Life Goes On

Okay. So. There’s been enough going on around here that I can barely wrap my arms around it all, much less tell a coherent story about it…but I guess if we’re going to start somewhere, we should start with the guineas.


Fair warning: This is not a story with a happy ending.

Two weeks ago this was all pretty exciting. I mean, in no way did I want 14 more guinea hens living in my barn all winter, much less on the property forever, but once these little balls of fluff were here, I couldn’t help but want to keep them around.


How could you not?

But they also added a lot of latent stress to my life. Like, there are things in life I cannot do anything about and I choose not to worry about them, and there are things in life I can (and should) do something about and I choose to handle them… and then there is shit like this that that falls right in the middle. Like, did the guinea mom know what to do, or should I intervene? Were the chickens going to kill the keets? Should I set up food and water for them outside the barn? Was it going to be too cold? Etc., etc., etc.

Yes. All the things.

You also have to understand that When I was a kid and it rained I used to make my best friend help me pick up all the worms off the driveway that had been partially run over and perform surgery to “save” them… so this is where I’m coming from. It’s taken a fair chunk of my life realize and accept that sometimes I just need to let nature do its thing, and sometimes that means the weakest birds die.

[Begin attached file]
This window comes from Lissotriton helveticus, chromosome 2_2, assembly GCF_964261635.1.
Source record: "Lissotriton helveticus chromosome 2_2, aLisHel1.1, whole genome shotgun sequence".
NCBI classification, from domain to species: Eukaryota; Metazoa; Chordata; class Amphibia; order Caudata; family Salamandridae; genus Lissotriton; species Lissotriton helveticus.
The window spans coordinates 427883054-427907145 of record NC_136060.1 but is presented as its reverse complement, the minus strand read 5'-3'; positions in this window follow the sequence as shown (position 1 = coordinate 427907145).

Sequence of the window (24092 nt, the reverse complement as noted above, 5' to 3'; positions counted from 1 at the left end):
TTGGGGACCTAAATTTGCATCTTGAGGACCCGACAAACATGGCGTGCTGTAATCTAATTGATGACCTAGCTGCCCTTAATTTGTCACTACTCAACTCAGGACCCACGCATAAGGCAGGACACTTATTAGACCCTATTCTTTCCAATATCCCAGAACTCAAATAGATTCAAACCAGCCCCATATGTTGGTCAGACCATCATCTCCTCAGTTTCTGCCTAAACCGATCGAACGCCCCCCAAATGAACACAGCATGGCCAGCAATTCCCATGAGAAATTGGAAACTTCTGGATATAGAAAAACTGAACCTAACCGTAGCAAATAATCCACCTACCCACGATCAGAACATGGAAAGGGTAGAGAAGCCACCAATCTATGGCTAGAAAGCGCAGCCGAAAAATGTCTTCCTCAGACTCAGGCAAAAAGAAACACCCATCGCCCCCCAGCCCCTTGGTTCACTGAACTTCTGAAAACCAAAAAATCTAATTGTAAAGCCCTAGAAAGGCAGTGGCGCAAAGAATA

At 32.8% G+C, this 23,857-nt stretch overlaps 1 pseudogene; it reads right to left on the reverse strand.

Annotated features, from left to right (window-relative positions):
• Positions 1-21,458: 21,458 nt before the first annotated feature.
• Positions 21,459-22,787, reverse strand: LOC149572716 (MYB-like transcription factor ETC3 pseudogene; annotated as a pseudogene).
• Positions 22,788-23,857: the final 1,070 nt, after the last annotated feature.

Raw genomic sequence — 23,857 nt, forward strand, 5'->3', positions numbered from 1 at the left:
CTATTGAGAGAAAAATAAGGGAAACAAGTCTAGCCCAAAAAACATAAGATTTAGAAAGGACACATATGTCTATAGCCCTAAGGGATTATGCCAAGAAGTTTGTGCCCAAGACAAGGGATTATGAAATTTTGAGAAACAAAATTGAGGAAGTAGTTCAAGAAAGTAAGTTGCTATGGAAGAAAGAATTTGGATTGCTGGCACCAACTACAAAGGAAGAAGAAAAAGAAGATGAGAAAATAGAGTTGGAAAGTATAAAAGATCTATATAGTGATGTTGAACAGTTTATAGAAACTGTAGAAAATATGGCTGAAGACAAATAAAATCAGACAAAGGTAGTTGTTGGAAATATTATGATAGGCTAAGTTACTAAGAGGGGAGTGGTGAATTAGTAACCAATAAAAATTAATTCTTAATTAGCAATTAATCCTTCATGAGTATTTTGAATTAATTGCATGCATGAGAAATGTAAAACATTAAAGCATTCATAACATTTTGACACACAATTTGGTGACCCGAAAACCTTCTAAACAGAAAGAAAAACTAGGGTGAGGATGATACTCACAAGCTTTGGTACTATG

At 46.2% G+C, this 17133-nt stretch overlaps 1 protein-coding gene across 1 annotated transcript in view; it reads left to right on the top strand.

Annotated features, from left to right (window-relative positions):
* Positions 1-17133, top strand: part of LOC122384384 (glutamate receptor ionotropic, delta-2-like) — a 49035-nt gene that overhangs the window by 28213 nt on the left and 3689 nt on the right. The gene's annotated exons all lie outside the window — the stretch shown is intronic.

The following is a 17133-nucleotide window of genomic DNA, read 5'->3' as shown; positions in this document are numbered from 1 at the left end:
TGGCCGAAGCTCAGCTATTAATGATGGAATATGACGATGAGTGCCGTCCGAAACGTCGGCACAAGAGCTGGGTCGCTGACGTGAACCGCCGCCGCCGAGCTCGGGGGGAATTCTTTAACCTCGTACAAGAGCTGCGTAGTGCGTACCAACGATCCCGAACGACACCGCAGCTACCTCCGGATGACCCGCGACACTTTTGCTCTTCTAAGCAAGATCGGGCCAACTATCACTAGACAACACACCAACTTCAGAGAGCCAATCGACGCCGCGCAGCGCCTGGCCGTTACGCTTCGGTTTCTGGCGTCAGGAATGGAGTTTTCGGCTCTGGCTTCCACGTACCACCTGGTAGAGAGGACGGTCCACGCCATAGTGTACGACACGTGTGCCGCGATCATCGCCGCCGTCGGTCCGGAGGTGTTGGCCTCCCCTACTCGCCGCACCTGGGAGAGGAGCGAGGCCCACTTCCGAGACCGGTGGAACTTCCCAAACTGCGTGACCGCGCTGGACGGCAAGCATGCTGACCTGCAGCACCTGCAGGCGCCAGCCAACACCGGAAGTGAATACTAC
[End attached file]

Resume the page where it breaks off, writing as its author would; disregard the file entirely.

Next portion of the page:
I’m still not at the point where I can just sit there and watch them die though, so on more than one occasion I scooped up a “straggler” that was crying pitifully in the grass while mom was already on the other side of the house and warmed it up under the heat lamp before putting it back out with the flock.


Still, Friday morning I counted the chicks after they were all up and out of the barn, and there were only 9. From what I can tell nothing was “getting” them, they were just falling behind, getting cold, and eventually dying. One by one.

Last Saturday morning there were only 5 keets left.

One was dead in the grass outside the barn, two were dead in the “nest” the mom had made in a corner of the barn. Of the 5 left, 3 had “droopy wings” and were stumbling around like they were drunk. And this is the point where I was like, “Oh, fuck Darwin and the finch he rode in on… I’m saving these birds.” So I tried.

I brought the stragglers in the house one at a time (and had to go a round with mom to get the last one even though it was dying right in front of her.)


Once they were in the brood box, I dunked all of their beaks in the water trough so they knew were to get a drink, and holy shit, I’ve never seen little birds (or any animal) drink like that before. Clearly mom hadn’t shown them how to get water in the barn, so I wouldn’t be surprised if many of the babies that died earlier had been dehydrated.image

Four of the five perked up after water and some time under the head lamp, but they were used to free-ranging and mom showing them what to eat, and I couldn’t get them to try to chick feed. So. Plan B.